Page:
Ukrainians’ struggles resonate with ‘war baby’ volunteer in Wexford

Avril Walters’ work with refugees triggered personal memories of the Blitz in London

The displacement of Ukrainian people both within their own country and across Europe in the last few months has been described as the largest movement of refugees since the second World War.

This reference has a personal resonance for Avril Walters, the 82-year-old Wexford-based volunteer, who has offered her support to Ukrainians arriving into Rosslare Harbour in recent weeks. "I have great empathy with the Ukrainians as they arrive here because I was a war baby," says Avril.

“I was born in the middle of the Blitz in London and I can remember being dragged down into air-raid shelters with my grandparents, sitting on blankets with crowds of people.”

Her grandparents were Jewish immigrants from Poland whose name Volker was changed to Walters by immigration officials when they arrived in London. Their terraced home and shop was bombed during the war. "They lost everything. The whole East End of London was bombed out. My father was a fire fighter who used to dig people out of the rubble so when I watch the war in Ukraine on the television, I remember the sirens," she explains.

After the war, Walters moved with her family to the northern suburbs of London but says that her childhood was marred by bullying and harassment. “There was a lot of mistrust after the war. Anybody who was an immigrant did suffer because you weren’t seen to be part of the team. Because I was Jewish, I was always frightened of being singled out as a child.”

In early adulthood, she found a more inclusive group of people through her work as a secretary and copywriter of wire news for the Associated Press of America. "It was an international office and I integrated well. I hope it will be the same for these Ukrainian people arriving in Ireland. "

‘Very polite’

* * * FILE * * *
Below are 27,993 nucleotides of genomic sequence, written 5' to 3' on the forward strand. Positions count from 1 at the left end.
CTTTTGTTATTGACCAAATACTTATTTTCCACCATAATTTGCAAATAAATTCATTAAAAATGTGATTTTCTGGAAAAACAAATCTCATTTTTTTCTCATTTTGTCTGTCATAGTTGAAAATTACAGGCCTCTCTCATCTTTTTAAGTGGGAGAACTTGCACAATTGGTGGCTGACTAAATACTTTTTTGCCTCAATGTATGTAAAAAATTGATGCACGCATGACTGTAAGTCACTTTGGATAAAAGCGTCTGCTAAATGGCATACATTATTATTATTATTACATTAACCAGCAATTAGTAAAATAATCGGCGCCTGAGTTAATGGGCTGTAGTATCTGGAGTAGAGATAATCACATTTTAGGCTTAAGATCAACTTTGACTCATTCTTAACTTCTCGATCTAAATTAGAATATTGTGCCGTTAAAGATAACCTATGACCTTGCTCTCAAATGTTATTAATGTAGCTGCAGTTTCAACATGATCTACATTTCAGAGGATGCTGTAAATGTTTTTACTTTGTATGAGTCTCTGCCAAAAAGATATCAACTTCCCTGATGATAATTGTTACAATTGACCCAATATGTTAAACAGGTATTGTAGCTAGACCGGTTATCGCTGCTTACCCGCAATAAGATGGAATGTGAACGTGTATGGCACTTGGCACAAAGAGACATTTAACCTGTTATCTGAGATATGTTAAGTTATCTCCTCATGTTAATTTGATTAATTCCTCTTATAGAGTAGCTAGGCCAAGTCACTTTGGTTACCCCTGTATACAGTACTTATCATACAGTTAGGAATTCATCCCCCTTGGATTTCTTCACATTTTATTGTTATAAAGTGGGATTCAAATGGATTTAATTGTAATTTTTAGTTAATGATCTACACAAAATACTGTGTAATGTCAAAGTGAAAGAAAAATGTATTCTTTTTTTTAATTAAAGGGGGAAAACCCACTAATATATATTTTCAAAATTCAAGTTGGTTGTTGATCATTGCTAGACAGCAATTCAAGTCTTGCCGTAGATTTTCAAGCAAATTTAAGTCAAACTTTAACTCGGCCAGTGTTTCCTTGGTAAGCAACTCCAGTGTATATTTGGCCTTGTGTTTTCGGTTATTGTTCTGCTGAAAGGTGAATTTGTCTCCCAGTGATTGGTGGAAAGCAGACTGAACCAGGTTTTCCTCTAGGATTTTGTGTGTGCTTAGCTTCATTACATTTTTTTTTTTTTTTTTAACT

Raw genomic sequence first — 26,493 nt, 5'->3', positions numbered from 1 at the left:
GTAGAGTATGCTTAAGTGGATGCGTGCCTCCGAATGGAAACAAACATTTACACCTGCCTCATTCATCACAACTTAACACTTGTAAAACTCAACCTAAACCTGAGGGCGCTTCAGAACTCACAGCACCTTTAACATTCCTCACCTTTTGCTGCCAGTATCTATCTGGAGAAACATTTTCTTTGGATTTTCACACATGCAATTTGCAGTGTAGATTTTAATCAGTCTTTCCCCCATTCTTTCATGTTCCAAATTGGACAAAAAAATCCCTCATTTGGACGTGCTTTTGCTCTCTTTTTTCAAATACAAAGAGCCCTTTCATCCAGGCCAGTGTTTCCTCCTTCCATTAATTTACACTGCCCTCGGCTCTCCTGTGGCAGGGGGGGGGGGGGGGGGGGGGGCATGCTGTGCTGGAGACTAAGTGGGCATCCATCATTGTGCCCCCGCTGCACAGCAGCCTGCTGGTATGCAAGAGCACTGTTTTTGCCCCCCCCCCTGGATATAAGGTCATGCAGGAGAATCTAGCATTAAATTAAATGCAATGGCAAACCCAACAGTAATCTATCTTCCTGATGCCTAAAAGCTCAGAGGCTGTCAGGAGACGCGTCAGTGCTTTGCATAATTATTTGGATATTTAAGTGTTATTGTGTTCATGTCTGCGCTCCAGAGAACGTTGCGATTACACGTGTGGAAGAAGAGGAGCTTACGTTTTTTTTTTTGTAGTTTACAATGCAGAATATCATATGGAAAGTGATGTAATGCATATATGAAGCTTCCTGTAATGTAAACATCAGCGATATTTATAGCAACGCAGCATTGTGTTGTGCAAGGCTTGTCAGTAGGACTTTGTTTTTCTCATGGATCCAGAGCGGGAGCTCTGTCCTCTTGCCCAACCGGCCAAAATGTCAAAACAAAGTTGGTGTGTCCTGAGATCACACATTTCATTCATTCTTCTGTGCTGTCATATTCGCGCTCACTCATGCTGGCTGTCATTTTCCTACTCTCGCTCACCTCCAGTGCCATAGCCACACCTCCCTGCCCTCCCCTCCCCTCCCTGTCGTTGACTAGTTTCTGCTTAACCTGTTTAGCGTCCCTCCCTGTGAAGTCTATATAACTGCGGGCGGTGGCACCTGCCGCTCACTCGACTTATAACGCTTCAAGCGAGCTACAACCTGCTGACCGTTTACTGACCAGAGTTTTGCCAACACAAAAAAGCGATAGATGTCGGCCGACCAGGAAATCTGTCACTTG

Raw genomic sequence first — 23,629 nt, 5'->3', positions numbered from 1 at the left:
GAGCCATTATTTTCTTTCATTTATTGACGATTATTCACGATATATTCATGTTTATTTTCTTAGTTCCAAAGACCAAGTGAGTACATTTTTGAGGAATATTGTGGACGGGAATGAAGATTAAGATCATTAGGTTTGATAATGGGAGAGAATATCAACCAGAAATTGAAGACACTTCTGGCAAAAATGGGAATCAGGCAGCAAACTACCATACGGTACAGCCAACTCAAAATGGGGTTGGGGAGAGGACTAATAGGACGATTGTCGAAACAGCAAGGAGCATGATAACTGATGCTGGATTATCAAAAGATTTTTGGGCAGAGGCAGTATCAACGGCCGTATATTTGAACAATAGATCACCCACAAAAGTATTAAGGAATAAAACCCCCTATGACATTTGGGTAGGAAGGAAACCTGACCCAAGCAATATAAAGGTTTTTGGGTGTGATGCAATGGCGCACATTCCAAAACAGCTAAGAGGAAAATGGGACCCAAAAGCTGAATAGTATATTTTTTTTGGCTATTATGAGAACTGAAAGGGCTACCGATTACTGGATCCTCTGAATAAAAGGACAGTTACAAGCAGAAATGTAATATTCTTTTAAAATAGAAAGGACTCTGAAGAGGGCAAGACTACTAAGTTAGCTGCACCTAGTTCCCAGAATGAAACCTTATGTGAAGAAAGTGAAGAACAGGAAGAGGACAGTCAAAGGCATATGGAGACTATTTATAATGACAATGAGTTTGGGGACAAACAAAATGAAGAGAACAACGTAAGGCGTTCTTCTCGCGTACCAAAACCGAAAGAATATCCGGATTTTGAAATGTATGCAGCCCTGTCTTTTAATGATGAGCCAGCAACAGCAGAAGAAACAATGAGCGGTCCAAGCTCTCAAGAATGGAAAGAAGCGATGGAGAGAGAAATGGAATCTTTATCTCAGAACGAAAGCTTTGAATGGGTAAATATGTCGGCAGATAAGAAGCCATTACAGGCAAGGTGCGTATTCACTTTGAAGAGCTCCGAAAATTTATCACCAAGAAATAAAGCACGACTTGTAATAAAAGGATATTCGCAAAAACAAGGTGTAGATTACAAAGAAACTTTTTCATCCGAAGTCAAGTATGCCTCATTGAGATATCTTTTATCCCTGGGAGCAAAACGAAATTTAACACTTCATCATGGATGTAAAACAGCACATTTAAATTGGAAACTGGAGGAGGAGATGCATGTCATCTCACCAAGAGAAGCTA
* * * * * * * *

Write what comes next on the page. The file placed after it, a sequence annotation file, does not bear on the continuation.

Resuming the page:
Walters, who settled in Ireland more than 40 years ago with her Irish husband, says that she feels good helping Ukrainian people who come to Ireland. About 40 Ukrainians are currently staying in the town of Clonard where she lives. "I find that they are outstandingly intelligent. The children are very polite and many of them speak perfect English. It's so difficult for them coming to a strange country with no idea of what will happen to them."

Her role with other volunteers working with Rosslare Ukraine Rescue has been to provide tea, clothes and friendship. “We are told not to have too much conversation with them as they are going through a trauma, so I let them lead the conversation for the limited time that they are here waiting for onward transport.”

She recounts tales of young women arriving with babies who have left elderly parents unwilling to travel at home, children bringing their cats and dogs with them and one little boy showing her a puppy which had just been born in transit.

Walters also volunteers with Senior Line, the national confidential telephone service (1800 80 45 91) for older people, which operates daily from 10am-10pm. "Since Covid, we have all worked from home. Our job is to listen. We are trained but we are not therapists. Really, it's about being there for someone to talk too. I feel good if I have made a difference at the end of our conversation."

Senior Line, which is run by Third Age, has more than 3,000 trained older volunteers who work three-hour shifts on the Senior Line number. The service received more than 18,000 calls in 2021. Third Age, which promotes the contribution of older people in communities, also runs conversational English classes for immigrants whose first language isn’t English through its Fáilte Isteach programme.

National Volunteering Week runs from May 16th-22th. This year's theme is "Celebrate and Reconnect".

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